Dominic Cummings, British Prime Minister Boris Johnson's controversial former top aide and architect of Brexit, is set to take aim at the government Wednesday during a marathon grilling from lawmakers.
Cummings, who stepped down as Johnson's chief adviser in December, has launched a series of explosive attacks in recent weeks against his former boss's coronavirus policies and financial dealings.
A divisive figure who carved out a uniquely powerful role during the first 18 months of Johnson's government, he has accused the UK leader of lacking competence and integrity and his government of "appalling ethics".
Cummings has previewed his expected testimony ahead of his much-anticipated appearance in front of a parliamentary committee scrutinising the government's pandemic handling, which is scheduled to begin at 9:30 am (0830 GMT).
In dozens of social media posts, he claimed Johnson had adopted a haphazard approach, initially favouring a so-called herd immunity strategy before belatedly abandoning it when the likely death toll became clear.
If Britain had had "the right preparations + competent people in charge", it could probably have avoided its first lockdown in March 2020 and "definitely" escaped later ones, Cummings wrote, as part of a 59-message Twitter thread.
"Given the plan was AWOL/disaster + awful decisions delayed everything, lockdown1 became necessary."
He also accused Health Secretary Matt Hancock of lying about the government's true plans.
Downing Street has denied ever pursuing a herd immunity strategy.
Cummings, the strategist behind the "Leave" campaign in the 2016 Brexit campaign, was appointed chief adviser by Johnson when he took power in July 2019.
He helped to secure a thumping election victory that December, but his frequent clashes with colleagues are said to have led to persistent tensions and he left government a year later.
The 49-year-old was especially blamed for undermining the government's coronavirus lockdown message early in the crisis when he went on a lengthy cross-country journey with his family.
Cummings claimed he and his wife needed childcare help from relatives after they both developed virus symptoms, and that one lockdown-breaching drive to a local landmark was to test his eyesight.
Critics labelled his defence farcical, and Johnson and his ministers expended considerable political capital backing him at the time.
After Cummings quit Downing Street under a cloud of acrimony later that year, he initially kept a low profile.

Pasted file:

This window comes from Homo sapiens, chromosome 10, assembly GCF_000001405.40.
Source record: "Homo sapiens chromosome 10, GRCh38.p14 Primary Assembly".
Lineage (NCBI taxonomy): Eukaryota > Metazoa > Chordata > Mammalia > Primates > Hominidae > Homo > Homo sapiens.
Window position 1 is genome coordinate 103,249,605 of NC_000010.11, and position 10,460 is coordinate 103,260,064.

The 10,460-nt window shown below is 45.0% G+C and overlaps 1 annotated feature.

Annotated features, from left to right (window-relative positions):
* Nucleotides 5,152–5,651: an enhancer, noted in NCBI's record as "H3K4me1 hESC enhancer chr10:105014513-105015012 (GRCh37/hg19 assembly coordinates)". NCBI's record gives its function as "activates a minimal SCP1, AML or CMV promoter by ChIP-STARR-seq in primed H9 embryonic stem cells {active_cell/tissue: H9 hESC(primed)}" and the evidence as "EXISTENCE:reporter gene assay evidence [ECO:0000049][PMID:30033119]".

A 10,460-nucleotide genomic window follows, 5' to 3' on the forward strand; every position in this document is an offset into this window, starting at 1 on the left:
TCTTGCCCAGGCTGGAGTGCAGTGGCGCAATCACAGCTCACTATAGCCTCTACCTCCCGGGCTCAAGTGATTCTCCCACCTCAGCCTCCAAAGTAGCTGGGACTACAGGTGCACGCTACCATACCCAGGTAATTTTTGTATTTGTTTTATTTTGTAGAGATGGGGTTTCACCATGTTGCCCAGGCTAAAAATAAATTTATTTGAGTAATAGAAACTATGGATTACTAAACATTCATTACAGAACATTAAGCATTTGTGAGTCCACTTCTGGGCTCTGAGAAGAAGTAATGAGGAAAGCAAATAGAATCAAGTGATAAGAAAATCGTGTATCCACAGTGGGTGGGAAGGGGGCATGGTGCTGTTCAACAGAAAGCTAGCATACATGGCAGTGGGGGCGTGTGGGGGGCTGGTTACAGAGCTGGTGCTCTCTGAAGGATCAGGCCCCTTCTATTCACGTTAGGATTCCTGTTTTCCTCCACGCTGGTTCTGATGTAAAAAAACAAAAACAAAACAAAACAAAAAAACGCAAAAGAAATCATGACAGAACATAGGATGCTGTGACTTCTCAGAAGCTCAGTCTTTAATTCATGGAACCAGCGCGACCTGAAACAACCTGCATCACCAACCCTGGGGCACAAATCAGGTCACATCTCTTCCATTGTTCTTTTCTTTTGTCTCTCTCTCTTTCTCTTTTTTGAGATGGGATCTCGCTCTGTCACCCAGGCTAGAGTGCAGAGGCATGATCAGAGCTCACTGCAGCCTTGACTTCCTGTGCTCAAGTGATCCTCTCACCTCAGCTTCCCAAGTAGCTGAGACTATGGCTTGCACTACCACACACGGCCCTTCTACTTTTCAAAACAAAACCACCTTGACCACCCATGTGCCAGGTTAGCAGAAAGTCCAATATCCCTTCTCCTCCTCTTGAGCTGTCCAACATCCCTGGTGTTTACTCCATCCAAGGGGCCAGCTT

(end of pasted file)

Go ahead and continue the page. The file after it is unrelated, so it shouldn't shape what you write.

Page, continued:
However, that changed last month when the ex-aide used his personal blog to claim Johnson had sought to use potentially illegal donations to renovate his publicly funded Downing Street accommodation.
He also made other incendiary claims, including that the Tory leader had raised the prospect of blocking an internal inquiry into leaks because they could implicate a close friend of Johnson's fianc?e Carrie Symonds.
Several investigations have been launched into some of the affairs, including a probe by Britain's Electoral Commission -- which regulates party and election finance -- into the flat makeover.
Johnson had faced growing pressure over the allegations, but bought himself political breathing space after the Conservatives performed well across England in UK-wide local elections on May 6.
However, Cummings' evidence at the parliamentary hearing Wednesday could refocus attention on the government's patchy performance responding to the pandemic.
Britain has been one of the hardest-hit countries in Europe, registering nearly 128,000 deaths within 28 days of a positive Covid-19 test.
In a broader categorisation, nearly 152,000 fatalities in the UK note coronavirus on the death certificate.
But Johnson's government has also overseen a successful vaccination drive, having offered more than two-thirds of adults at least one dose.
The speedy rollout has coincided with a turnaround in its previously falling ratings, and is widely credited with the better-than-expected results on May 6.
Meanwhile, the public may view Cummings' critique with scepticism.
A YouGov poll last week found just 14 percent of respondents trusted him to tell the truth. This compared to 38 percent who trust Johnson.
Copyright AFP. All rights reserved.